It may be best known for filling party balloons, but helium is a vital resource for science, medicine and industry and the global supply is declining.
Professor Chris Ballentine, from the University of Oxford, said given the current reserves, helium will be set to run out in 15 to 20 years.
"Which given the lead in time for building and finding new supplies is just a little bit too short," Professor Ballentine said.
Professor Ballentine was part of the team of UK scientists who worked with a Norwegian helium exploration company to make a new discovery in East Africa.
The team found a helium gas field in the Rift Valley of Tanzania which is expected to significantly boost the global helium reserve.
It is the first time a helium supply has been actively sought out and found.
"All helium to this point that's been produced has always been found by accident," he said.
"And that's all well and good, but if you actually want helium and you want that seriously and you want a good supply of helium you need to go out and look for it."
Liquid helium is used to cool superconducting magnets in the Large Hadron Collider and in MRI machines.
Other uses of helium include cleaning out rocket engines and filling balloons.
Professor Ballentine said an estimated 54 billion cubic feet of helium had been found in Tanzania, equivalent to about seven years of global helium consumption.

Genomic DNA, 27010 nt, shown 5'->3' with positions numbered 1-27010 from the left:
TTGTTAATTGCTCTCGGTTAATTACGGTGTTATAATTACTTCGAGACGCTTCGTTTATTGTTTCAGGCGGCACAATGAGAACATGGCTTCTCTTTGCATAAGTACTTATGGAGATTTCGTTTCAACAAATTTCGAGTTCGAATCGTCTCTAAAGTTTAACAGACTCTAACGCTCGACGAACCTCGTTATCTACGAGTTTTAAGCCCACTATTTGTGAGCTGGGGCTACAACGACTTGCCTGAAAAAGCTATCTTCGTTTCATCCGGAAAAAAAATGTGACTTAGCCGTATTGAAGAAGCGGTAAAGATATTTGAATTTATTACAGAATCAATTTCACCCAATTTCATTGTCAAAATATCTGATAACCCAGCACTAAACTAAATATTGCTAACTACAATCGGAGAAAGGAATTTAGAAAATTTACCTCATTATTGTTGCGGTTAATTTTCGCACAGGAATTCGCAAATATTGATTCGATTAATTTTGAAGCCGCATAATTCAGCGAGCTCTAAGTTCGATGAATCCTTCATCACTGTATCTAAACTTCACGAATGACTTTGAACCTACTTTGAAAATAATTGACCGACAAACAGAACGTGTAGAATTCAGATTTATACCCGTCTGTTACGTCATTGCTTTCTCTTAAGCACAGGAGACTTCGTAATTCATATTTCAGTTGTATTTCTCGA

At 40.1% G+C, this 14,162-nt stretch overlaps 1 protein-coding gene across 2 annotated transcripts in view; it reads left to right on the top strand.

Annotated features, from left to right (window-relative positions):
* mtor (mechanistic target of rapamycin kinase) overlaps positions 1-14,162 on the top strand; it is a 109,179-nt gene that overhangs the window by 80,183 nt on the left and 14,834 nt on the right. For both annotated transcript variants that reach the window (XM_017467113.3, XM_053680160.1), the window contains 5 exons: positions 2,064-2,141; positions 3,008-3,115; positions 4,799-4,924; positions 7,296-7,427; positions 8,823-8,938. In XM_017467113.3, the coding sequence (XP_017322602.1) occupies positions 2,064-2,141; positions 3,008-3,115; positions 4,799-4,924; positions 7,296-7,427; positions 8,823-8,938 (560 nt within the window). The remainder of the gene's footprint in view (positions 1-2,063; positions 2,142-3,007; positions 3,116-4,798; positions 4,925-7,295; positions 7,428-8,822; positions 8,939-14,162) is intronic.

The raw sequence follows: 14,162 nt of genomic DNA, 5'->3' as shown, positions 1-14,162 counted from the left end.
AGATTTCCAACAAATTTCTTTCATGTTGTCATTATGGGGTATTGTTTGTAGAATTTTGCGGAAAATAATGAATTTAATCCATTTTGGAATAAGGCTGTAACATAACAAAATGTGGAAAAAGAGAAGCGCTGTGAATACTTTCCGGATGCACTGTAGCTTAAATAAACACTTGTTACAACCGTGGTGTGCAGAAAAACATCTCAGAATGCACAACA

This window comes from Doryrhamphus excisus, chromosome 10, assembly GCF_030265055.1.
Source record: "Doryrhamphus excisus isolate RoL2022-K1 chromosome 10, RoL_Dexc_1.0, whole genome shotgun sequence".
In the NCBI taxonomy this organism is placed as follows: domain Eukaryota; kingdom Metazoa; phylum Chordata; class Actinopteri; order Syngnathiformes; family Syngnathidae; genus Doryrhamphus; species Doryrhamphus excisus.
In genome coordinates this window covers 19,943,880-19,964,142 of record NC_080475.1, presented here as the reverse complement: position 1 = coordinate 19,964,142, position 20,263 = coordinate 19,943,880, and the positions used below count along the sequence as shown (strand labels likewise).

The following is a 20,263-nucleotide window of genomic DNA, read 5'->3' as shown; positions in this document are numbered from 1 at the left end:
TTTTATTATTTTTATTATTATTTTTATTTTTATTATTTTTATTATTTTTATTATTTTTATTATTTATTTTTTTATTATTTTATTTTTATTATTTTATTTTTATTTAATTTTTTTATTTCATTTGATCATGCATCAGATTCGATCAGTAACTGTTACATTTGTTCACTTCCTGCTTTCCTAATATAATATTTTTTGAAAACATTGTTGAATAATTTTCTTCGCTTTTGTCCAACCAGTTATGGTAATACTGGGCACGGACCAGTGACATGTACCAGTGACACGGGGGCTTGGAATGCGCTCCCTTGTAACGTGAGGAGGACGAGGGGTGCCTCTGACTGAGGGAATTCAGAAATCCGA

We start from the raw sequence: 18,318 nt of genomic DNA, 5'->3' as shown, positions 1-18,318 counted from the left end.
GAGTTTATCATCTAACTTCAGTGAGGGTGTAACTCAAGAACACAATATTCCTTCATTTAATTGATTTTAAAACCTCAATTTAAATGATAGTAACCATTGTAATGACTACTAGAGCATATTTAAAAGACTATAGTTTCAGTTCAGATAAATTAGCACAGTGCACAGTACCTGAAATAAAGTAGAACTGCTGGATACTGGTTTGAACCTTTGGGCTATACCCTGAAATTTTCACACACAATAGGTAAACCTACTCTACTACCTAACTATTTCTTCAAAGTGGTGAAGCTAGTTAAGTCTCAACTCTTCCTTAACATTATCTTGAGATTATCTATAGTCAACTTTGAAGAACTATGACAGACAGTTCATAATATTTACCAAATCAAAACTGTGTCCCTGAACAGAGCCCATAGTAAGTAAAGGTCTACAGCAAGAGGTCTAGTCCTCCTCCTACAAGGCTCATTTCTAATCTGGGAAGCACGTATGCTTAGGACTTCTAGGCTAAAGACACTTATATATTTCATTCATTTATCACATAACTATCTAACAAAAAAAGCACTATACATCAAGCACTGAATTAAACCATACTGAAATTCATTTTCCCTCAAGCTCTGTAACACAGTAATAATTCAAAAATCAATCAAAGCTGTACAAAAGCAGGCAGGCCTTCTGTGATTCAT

"Helium, just like hydrogen, is a really light gas and once you use it, it vents into the atmosphere. It is light enough to escape into space so we can never reuse it, we can never recapture it," he said.
"And if you want our society to have medical scanners and all of these other fantastic bits of high technology we need to keep that supply going.
"Without helium security we run the risk of having helium shortages which we have actually seen in the last five or 10 years, where supply has not met demand."
While helium is prevalent in the universe, Professor Ballentine said it has been difficult to find on earth.
"It's so inert and so light that when the planet formed it managed to exclude all of the light gases, especially helium.
"So the Earth formed without any significant helium and the helium we have on Earth today is formed by the natural radioactivity found in rocks, uranium and thorium found in tiny, tiny levels in rocks will decay and form helium.
"And it's that helium that has built up over time that we're now looking for."
Dr Cathy Foley, science director and deputy director manufacturing at the CSIRO, said Australian industries rely on helium.
"In Australia the need for liquid helium is quite high and growing all the time because we've got a great health system, and also because we've got absolutely fantastic research which uses this," she said.
"And a really good example is the work that's being done in many places, our development of quantum computers which is the future of quantum systems, data and information.
"Being able to solve really big problems will really rely on the ability to have liquid helium," Dr Foley said.
She said it was an indispensible resource that should be used responsibly.
"It is still a limited supply just like the Earth is limited and we shouldn't waste resources, even though some of them haven't been discovered yet, we need to be very responsible in the way we use and reuse any material like helium."